The earliest settlement of what is now Avoch was on the flat land near the mouth of the burn – where the Henrietta Bridge now stands. The confused layout of the old cottages known as The Dock is some of the earliest fisher housing, and is best explored on foot – the streets are very narrow and not suited to modern transport. The small parallel streets to the east of The Dock (known as “the streeties”) bear the family names of the Mackenzie lairds of Avoch – John Street, James Street, George Street, Margaret Street. Just across the burn mouth lies another row of low white-walled fisher cottages.
The main industry of the area was fishing. The firth itself provided much of the local living. Herring appeared regularly enough to provide important winter fishing, known as the “kessacks” or Kessock Herring. Sprats similarly shoaled in enormous quantities within the confines of the firth, and this “garvie” fishing was also an important feature of the village’s seasonal round.
With life at subsistence level, families had little in reserve. The Ross-Shire Journal of 1883 reports that the Avoch minister had received a gift of money to be distributed among the most destitute of the village following the almost complete failure at that time of the herring and garvie fishing.
The smallest fishing boats of the village were the “skufteys” which were used close to shore, often by the older men. They were a useful means of ferrying back and fore people and goods to larger boats lying off-shore. A combination of Black Isle larch and local skill produced the clinker-built “scaffies” – a brown lug sail completed the picture of a finely proportioned craft that was for long the mainstay of the fleet.
At the end of the winter herring fishing, the round-stemmed scaffies were hauled up out of the water and sometimes right into the burn mouth. The long summer days would see the little boats fishing away from home along the north coast in Caithness or over in the west around Loch Broom.
Larger boats, particularly the Zulus, introduced just across the Moray Firth, became the mainstay of the fleet, and opened up new possibilities for summer fishing – to follow the shoals of fish from Shetland down to Caithness and Buchan, then farther south to the English waters of Lowestoft and Yarmouth. The fisher lassies followed the fishing south, with their wooden “kistacks” filled with their most necessary possessions. When the fishing was at its peak, the young women gutted the fish and packed the herring into wooden barrels,
Apart from net fishing, there was also some setting of cod nets around Tarbat Ness in Easter Ross, and of baited lines for white fish in the same area. Mussels and lug worms were gathered around Munlochy Bay and transported back to the village, where the mussels were shelled and the baited hooks carefully arranged in a flat container called a “skoo”.
In time, the larger ports along the Moray coast and on the North-east knuckle began to forge ahead with their large fleets of steam drifters. Lossiemouth, Macduff, Fraserburgh and Peterhed emerged as main centres of the fishing industry, while the smaller villages with difficult harbours declined. But while nearby Cromarty failed altogether as a fishing centre, Avoch continued – a fact due less to the quality of its harbour than to the acumen of the men who sailed from it.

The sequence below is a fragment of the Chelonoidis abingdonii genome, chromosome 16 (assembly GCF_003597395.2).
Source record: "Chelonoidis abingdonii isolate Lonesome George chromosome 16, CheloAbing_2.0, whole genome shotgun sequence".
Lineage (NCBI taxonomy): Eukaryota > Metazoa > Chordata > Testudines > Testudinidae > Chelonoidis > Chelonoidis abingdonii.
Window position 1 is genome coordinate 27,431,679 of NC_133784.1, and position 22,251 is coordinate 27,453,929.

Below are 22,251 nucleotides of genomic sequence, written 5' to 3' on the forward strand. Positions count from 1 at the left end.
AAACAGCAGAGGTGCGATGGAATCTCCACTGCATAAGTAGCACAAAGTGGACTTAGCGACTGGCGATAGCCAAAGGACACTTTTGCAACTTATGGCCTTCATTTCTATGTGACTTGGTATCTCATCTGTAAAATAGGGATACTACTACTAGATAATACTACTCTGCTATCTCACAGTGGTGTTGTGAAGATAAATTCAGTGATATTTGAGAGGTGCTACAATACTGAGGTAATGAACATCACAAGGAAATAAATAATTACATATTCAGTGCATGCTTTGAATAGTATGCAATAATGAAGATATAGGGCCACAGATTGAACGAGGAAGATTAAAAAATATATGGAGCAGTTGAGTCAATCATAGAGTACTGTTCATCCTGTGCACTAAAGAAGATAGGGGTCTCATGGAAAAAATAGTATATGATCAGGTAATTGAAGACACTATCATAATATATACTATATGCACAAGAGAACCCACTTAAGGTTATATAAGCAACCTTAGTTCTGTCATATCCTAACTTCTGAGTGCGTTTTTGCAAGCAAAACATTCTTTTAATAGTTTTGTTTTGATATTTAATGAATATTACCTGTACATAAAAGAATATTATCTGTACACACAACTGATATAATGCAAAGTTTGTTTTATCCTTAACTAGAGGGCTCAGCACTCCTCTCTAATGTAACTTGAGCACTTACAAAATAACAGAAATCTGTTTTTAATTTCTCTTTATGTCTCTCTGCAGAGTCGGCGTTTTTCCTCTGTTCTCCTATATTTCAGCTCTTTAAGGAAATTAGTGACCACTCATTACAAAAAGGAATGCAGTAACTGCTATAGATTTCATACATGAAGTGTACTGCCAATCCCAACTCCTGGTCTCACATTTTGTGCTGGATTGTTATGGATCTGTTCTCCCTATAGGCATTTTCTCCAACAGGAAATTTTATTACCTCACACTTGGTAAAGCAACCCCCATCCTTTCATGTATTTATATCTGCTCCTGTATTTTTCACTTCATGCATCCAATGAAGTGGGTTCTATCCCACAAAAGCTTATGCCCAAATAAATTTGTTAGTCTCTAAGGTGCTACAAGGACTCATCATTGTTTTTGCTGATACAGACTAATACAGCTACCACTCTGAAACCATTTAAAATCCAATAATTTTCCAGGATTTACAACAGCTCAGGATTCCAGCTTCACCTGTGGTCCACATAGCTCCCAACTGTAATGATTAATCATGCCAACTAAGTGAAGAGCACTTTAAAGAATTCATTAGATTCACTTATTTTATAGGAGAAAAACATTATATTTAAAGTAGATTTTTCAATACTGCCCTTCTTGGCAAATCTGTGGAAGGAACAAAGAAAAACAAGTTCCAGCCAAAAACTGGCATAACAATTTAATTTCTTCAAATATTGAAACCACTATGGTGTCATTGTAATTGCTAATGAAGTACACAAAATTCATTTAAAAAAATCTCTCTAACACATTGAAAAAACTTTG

The Avoch community was close-knit. A small number of surnames existed in the village – Patience, Jack and MacLeman. With so many sharing the same surnames, by-names were a necessity to avoid confusion.
Avoch also had (and still has) its own local dialect. Incomers find the local speech difficult to understand. The archaic use of “thees” and “thous” is only one difference Avoch speech is liberally scattered with diminutives – a boy for example, being a “shelee” (North East “chiel”), and a girl a “deymak”.
In the late 1920s there were still well over 200 village fishermen. All that remains today of the days of sail are some fading photographs and a few blackened Zulu ribs sticking out of the Munlochy Bay silt – for this was a traditional last resting place for the old boats when all the useful pieces had been stripped from them.
The village, like most fishing communities, was not without its disasters. “The drooning” happened in 1871, when some young women were being ferried out to a boat which was to take them to Inverness to sell their fish to the town housewives. A swell caused the small boat to toss about, and panic set in. Fearing for their safety, the women rushed to one side of the boat, causing it to overturn and pitch them into the sea. Fourteen women perished, some leaving young families. The gravestones in the burial ground of the parish church serve as reminder to this day.
Extract from “The Black Isle”, by Douglas Willis, Published by John Donald Publishers Ltd. Photographs copyright of the Avoch Heritage Association.
The Sea and the Land
Avoch is surrounded by the fields of Knockmuir, Arkendeith, Rosehaugh Mains and Muiralehouse farms. The extensive woodlands of Rosehaugh and Avoch estates have survived and add greatly to the variety of the landscape and wildlife of the area.
The rich farmland near Killen rises gently to the Mulbuie ridge (maximum height 800ft) which is now nearly all covered with coniferous forest.
Mulbuie was once open moor common land, to which all had access for grazing livestock and for peat, but it was divided up between neighbouring estates in 1828.
Below – aerial view of Avoch towards the harbour.